He continues: “I felt like we needed something that can speak to the soul. Then I decided: why don’t I record something that has this kind of healing vibration within it? There were implications within that as to how to do we capture that and how do we even validate that this is indeed healing music? So I took the music to the audiences and started perfroming that music. I was really paying attention to the responses – either what people said they felt through a particular performance right down to the musicians themselves and even myself.”

This was a similar approach to a previous album. “A couple of years ago, when I recorded Listening To the Ground, I got this instruction from the spirirts that people who come to my gigs for this particular presentation should bring water bottles and put them in front of the stage,” he explains.

But that act became sensationalised. “So I grew up with a grandmother who was a praying woman and people would bring pure water bottles and she’d pray over them and they’d get all kinds of healing. Your bottle carries your intention and the healing you need. I thought: this is something I’m familiar with and it’s worth trying.”

“People on social media were saying this was a cult of some sort and ‘Makhathini is losing it.’ Scientifically, water is able to hear music and code the emotional aspects of music that are presented or performed by a musician. People play and water changes shape and stuff – it’s all over Youtube.”

From friends receiving signs on how to recover land belonging to their lineage to a child being cured of severe eczema in just three days, Makhathini has received incredible feedback about the power of his music. He is a sangoma through song, after all.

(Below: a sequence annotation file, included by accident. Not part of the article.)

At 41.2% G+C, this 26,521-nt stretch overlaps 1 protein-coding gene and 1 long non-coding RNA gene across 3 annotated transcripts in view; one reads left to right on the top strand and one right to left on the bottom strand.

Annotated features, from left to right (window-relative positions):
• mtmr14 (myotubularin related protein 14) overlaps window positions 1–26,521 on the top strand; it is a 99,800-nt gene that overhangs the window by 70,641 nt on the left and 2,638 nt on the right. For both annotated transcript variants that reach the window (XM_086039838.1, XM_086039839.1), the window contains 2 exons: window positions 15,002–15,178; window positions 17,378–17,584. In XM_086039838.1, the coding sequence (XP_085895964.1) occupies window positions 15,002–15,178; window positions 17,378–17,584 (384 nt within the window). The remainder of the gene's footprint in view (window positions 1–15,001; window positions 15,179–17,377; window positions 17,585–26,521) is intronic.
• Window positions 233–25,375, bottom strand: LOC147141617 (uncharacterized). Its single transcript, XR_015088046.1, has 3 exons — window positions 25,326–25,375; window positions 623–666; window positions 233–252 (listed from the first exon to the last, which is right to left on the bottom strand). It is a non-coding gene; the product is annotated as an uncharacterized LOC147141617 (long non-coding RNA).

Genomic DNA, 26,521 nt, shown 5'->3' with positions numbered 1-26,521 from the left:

Movement III: The finding

My favourite song, Umlahlankosi, refers to the tree that is able to help one locate the spirit of a loved one who passed away due to unnatural causes. Makhathini hopes his music will hold the place of this tree in urban South Africa. There is also the sonic lushness that is Amathambo (a zulu word meaning the bones), which opens Ikhambi.

The vocals implore the bones to come together in order to be read. Makhathini tells me about it: “The idea came when I was trying to think what led me to the instrument. Obviously, one of the implications was here I am trying to go for this afrocentric idea and I’m caught in between afrocentricism and playing a western instrument.”

“ I researched and then met a mbira master from Zimbabwe who told me the mbira was not invented by a human being but were discovered along the river banks in Zimbabwe. He says they were brought by mermaids. People can argue about that. The other name for the mbira is the thumb piano so I got excited about that. How old is the mbira? Well, they existed at least 500 years before the invention of the western classical piano. I thought: that’s interesting!”

“I started thinking about the ivories and how the whole piano is built. Within Zulu culture, if someone gives you the highest form of respect, they say wena wendlovu – which refers to elephants being seen as the most powerful in the animal kingdom in african traditions. Some of the most ancient sangomas used ivories for divination. As a sangoma who is a jazz musician, my form of divination is improvisation.”

“When a sangoma throws the bones, they read the bones and tell you what the ancestors are saying. In a similar way, when I play a phrase, it is transcendent in a way that they can interpret what their ancestors are saying. That’s what I’m trying to be more deliberate about in this record.”